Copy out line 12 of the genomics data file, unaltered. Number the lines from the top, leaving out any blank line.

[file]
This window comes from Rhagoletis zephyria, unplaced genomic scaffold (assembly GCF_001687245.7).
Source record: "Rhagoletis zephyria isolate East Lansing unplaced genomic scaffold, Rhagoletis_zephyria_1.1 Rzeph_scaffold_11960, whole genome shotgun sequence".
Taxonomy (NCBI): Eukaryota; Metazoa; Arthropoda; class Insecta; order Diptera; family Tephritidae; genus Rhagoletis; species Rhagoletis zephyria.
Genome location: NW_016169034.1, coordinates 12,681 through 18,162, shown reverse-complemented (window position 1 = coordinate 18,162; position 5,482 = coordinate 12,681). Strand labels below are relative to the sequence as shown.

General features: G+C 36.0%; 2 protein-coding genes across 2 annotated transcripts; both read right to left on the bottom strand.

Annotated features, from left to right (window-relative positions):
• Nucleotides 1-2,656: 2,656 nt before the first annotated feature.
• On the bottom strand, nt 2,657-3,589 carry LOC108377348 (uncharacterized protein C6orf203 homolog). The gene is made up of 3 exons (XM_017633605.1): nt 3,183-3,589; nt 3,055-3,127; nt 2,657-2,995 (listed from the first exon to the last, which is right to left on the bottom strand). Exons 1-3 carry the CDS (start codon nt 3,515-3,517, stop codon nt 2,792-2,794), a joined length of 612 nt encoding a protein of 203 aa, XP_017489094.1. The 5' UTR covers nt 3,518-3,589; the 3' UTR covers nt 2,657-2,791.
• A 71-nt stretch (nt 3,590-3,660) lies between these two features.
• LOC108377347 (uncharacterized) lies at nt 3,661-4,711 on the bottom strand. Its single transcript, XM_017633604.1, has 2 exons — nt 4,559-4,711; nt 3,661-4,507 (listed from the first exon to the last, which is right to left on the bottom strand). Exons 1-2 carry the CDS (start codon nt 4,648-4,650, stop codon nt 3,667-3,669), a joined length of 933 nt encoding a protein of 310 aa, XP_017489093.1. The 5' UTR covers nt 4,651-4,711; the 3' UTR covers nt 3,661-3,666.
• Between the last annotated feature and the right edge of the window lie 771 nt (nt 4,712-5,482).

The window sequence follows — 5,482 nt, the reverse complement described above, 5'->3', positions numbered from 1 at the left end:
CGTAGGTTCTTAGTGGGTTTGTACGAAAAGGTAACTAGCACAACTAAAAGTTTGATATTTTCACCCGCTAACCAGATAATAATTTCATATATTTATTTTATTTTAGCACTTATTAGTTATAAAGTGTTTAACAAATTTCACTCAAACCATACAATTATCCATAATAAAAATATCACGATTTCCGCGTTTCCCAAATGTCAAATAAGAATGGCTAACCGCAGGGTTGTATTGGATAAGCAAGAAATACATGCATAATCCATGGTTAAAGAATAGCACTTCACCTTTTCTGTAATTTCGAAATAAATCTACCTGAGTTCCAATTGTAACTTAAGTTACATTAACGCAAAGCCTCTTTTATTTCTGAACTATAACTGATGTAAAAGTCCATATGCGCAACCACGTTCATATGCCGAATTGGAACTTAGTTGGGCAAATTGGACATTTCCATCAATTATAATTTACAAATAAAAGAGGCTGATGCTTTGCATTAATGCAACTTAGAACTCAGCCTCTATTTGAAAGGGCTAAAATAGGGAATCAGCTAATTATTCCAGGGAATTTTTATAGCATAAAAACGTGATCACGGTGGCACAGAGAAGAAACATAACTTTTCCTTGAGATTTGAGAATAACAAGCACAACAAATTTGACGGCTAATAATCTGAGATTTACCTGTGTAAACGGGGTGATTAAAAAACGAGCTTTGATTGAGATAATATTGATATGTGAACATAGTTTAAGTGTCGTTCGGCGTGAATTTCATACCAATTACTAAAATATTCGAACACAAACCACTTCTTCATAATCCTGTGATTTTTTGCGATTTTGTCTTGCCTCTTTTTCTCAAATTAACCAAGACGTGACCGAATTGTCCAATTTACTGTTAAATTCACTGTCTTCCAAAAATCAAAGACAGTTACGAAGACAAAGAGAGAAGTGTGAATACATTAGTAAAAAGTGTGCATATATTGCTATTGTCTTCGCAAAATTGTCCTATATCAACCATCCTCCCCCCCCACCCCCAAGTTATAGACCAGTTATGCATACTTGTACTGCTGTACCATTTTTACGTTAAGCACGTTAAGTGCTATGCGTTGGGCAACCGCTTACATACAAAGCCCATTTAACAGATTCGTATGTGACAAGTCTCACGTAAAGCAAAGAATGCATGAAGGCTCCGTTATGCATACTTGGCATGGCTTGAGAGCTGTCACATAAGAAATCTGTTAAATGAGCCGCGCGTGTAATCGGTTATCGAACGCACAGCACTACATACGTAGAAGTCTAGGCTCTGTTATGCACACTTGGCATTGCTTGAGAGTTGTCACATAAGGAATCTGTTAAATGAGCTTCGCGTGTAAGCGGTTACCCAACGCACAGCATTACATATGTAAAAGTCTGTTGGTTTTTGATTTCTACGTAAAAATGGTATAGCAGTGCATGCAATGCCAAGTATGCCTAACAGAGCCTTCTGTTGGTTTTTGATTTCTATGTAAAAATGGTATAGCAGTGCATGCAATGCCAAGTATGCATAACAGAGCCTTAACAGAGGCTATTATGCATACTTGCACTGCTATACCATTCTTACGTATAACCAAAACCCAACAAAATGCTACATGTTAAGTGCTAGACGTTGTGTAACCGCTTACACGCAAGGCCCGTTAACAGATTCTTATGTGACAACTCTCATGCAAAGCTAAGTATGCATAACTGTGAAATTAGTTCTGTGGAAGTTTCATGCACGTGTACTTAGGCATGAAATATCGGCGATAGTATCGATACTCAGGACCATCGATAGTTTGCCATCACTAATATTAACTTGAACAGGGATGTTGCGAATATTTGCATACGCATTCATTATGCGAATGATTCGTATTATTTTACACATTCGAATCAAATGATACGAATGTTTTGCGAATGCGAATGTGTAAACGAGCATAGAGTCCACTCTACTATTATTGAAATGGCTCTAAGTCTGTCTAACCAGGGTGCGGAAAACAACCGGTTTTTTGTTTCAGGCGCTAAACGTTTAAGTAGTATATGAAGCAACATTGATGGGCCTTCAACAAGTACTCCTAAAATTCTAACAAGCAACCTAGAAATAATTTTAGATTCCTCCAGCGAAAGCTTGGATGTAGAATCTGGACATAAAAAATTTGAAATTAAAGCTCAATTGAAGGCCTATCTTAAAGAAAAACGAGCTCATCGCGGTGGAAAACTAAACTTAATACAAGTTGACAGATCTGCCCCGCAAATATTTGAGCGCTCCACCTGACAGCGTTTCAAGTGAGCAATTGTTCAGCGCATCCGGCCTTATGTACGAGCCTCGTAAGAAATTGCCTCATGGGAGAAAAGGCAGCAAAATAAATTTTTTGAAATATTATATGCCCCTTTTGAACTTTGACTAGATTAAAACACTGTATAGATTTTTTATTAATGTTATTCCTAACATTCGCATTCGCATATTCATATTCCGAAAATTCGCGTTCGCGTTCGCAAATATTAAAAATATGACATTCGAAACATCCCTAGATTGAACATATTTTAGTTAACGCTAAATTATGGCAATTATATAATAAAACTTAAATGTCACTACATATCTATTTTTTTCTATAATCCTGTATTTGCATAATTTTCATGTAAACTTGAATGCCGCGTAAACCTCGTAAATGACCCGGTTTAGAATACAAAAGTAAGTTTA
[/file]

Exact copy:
The window sequence follows — 5,482 nt, the reverse complement described above, 5'->3', positions numbered from 1 at the left end: